U.S. Hardens Stance on Yugoslav
By STEVEN ERLANGER
WASHINGTON -- The United States, trying to plot an eventual endgame
to its military involvement in the countries that once were part of Communist Yugoslavia,
is moving to undermine President Slobodan Milosevic's tight control over Yugoslavia,
senior U.S. officials say.
U.S. officials have toughened their tone against Milosevic in recent
days and are openly supporting the democratic government in Montenegro, a part of
Yugoslavia that Milosevic has hinted he might move against.
Milosevic's political grip has weakened because of his mishandling
of the rebellion in the southern Serbian province of Kosovo, U.S. officials say. But they
flatly deny reports of some covert or even overt new plan to oust Milosevic, saying that
his fate is up to the Serbian people. And he remains an important actor in Western efforts
to keep the peace in Bosnia and Kosovo, they say.
The officials were speaking after a series of high-level meetings of
the administration's national security team, with the special envoy Richard Holbrooke
taking part by a secure video link.
While they argue that the essence of U.S. policy -- support for the
democratization of the region -- has not changed, they concede that the U.S. tone about
Milosevic has hardened. "There is a generalized feeling now throughout the
administration that Milosevic is the problem in the Balkans, and less vital for the
solutions," a senior U.S. official said.
In Brussels last Tuesday, Secretary of State Madeleine Albright
called on the NATO alliance to find "an appropriate way to support the democratic
aspirations of the Serb people," who "have been silenced and shackled far too
long." Her spokesman, James Rubin, said last week: "Milosevic has been at the
center of every crisis in the former Yugoslavia over the last decade. He is not simply
part of the problem -- Milosevic is the problem."
But while urging democracy in Yugoslavia, the officials have not
called for Milosevic's removal and are wary of a further breakup of the country, which is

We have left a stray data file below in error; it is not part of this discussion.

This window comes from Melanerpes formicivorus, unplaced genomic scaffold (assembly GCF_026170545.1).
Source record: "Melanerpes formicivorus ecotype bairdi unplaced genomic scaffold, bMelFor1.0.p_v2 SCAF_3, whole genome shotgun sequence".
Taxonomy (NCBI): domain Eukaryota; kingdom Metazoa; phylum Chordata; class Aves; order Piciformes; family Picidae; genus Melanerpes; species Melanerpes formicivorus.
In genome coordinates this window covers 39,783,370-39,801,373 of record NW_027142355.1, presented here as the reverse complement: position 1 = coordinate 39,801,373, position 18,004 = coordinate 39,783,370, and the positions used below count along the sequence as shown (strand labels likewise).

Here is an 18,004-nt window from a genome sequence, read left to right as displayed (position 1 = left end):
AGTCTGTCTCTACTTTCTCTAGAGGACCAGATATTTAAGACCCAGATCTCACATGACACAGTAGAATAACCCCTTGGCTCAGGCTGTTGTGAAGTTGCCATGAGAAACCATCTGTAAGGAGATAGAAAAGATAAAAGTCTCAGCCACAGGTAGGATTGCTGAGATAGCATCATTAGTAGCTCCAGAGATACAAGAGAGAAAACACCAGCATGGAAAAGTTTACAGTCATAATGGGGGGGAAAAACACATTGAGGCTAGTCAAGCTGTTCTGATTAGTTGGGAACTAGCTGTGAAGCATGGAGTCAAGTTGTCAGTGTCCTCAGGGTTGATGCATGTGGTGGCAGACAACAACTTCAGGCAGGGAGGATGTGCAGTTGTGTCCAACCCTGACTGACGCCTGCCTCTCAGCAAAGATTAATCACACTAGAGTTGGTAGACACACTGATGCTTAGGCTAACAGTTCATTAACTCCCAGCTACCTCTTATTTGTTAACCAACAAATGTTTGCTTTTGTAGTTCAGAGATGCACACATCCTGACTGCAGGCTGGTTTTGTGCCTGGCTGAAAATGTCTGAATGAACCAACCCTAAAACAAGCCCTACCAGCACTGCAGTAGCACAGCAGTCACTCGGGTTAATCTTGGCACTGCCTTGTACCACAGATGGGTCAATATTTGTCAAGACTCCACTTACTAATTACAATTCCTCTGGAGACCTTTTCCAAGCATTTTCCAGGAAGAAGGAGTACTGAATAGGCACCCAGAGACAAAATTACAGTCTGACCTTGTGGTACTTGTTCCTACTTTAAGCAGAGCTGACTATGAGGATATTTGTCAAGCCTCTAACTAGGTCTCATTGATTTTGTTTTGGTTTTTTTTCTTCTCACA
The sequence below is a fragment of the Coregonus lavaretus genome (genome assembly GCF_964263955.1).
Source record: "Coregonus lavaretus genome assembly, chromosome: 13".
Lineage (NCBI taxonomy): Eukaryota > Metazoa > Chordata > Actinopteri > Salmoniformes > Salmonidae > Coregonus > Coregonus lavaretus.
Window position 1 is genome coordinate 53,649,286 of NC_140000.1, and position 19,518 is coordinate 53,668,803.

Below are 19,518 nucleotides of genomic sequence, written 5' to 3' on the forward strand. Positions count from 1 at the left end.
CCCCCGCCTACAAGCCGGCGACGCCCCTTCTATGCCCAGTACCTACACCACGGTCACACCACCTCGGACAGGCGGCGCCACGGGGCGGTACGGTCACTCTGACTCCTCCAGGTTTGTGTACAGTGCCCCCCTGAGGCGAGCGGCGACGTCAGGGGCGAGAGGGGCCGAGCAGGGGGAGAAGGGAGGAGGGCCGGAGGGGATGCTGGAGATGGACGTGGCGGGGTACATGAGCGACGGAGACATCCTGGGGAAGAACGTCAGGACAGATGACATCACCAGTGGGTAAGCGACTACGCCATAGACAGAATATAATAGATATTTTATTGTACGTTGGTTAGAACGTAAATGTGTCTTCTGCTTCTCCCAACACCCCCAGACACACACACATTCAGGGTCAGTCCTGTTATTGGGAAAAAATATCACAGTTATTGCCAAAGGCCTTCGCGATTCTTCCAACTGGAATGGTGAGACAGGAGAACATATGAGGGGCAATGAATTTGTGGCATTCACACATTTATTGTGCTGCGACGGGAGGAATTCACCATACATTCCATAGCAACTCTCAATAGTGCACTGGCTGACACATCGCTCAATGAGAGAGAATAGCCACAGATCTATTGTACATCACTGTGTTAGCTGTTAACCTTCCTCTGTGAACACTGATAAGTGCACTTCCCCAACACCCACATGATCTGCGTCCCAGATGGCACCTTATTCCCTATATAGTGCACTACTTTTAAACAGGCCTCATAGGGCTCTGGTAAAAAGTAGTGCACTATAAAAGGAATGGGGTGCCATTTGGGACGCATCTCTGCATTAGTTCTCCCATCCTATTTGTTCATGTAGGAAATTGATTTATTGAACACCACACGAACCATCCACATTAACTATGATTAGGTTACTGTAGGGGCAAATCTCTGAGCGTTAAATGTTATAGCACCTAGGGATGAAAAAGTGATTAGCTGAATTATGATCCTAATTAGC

now made up of the dominant Serbia and Montenegro. "We're not supporting the
secession of Montenegro, which the Montenegrins themselves don't advocate," an
official said. "That could produce another unraveling in Europe, starting with the
Bosnian Serb republic."
Despite Milosevic's weaker position now, he withstood huge rallies
of 200,000 people calling for his ouster two years ago, and today the democratic
opposition is splintered badly, making its repression easier. The officials are concerned
that Milosevic could be replaced by someone worse, like the fanatical Serbian nationalist
In September a slightly moderate Serb nationalist, Biljana Plavsic,
whom Washington supported, was defeated by a harder-line Serb, Nikola Poplasen, in the
Bosnian Serb republic.
Washington has decided to do its best to protect Montenegro and to
revive support for a democratic opposition in Serbia itself, even as Milosevic has moved
to crush it.
Last week, for instance, the State Department welcomed a number of
Serbian democrats and news media figures who have been attacked by Milosevic, including
Slavko Curuvija, publisher of the newspaper Dnevni Telegraf, which Milosevic shut down on
Oct. 13 but which has been revived and publishes from Montenegro. They also testified at a
hearing in the House before the Congressional Commission on Security and Cooperation in
Milosevic has used the new U.S. oratory "to circle the
wagons," a European diplomat noted, drawing closer to old cronies and cracking down